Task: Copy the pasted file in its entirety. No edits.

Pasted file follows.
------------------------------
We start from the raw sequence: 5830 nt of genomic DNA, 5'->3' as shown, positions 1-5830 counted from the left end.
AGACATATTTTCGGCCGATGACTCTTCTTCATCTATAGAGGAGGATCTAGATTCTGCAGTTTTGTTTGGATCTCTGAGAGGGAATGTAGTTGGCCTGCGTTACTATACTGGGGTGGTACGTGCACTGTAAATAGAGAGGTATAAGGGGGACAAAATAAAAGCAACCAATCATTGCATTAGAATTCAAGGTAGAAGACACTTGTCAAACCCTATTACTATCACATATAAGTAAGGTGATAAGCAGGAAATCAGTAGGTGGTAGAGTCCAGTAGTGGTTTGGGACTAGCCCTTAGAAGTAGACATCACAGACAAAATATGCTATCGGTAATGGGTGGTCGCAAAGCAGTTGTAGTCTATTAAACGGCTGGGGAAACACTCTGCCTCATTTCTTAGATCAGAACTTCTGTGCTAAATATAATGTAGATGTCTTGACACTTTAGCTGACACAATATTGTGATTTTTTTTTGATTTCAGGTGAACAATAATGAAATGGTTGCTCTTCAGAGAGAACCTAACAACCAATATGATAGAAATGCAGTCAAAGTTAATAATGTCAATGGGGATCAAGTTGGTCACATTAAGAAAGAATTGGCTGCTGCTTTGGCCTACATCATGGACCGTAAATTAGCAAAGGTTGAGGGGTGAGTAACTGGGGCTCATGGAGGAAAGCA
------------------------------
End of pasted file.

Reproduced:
We start from the raw sequence: 5830 nt of genomic DNA, 5'->3' as shown, positions 1-5830 counted from the left end.
AGACATATTTTCGGCCGATGACTCTTCTTCATCTATAGAGGAGGATCTAGATTCTGCAGTTTTGTTTGGATCTCTGAGAGGGAATGTAGTTGGCCTGCGTTACTATACTGGGGTGGTACGTGCACTGTAAATAGAGAGGTATAAGGGGGACAAAATAAAAGCAACCAATCATTGCATTAGAATTCAAGGTAGAAGACACTTGTCAAACCCTATTACTATCACATATAAGTAAGGTGATAAGCAGGAAATCAGTAGGTGGTAGAGTCCAGTAGTGGTTTGGGACTAGCCCTTAGAAGTAGACATCACAGACAAAATATGCTATCGGTAATGGGTGGTCGCAAAGCAGTTGTAGTCTATTAAACGGCTGGGGAAACACTCTGCCTCATTTCTTAGATCAGAACTTCTGTGCTAAATATAATGTAGATGTCTTGACACTTTAGCTGACACAATATTGTGATTTTTTTTTGATTTCAGGTGAACAATAATGAAATGGTTGCTCTTCAGAGAGAACCTAACAACCAATATGATAGAAATGCAGTCAAAGTTAATAATGTCAATGGGGATCAAGTTGGTCACATTAAGAAAGAATTGGCTGCTGCTTTGGCCTACATCATGGACCGTAAATTAGCAAAGGTTGAGGGGTGAGTAACTGGGGCTCATGGAGGAAAGCA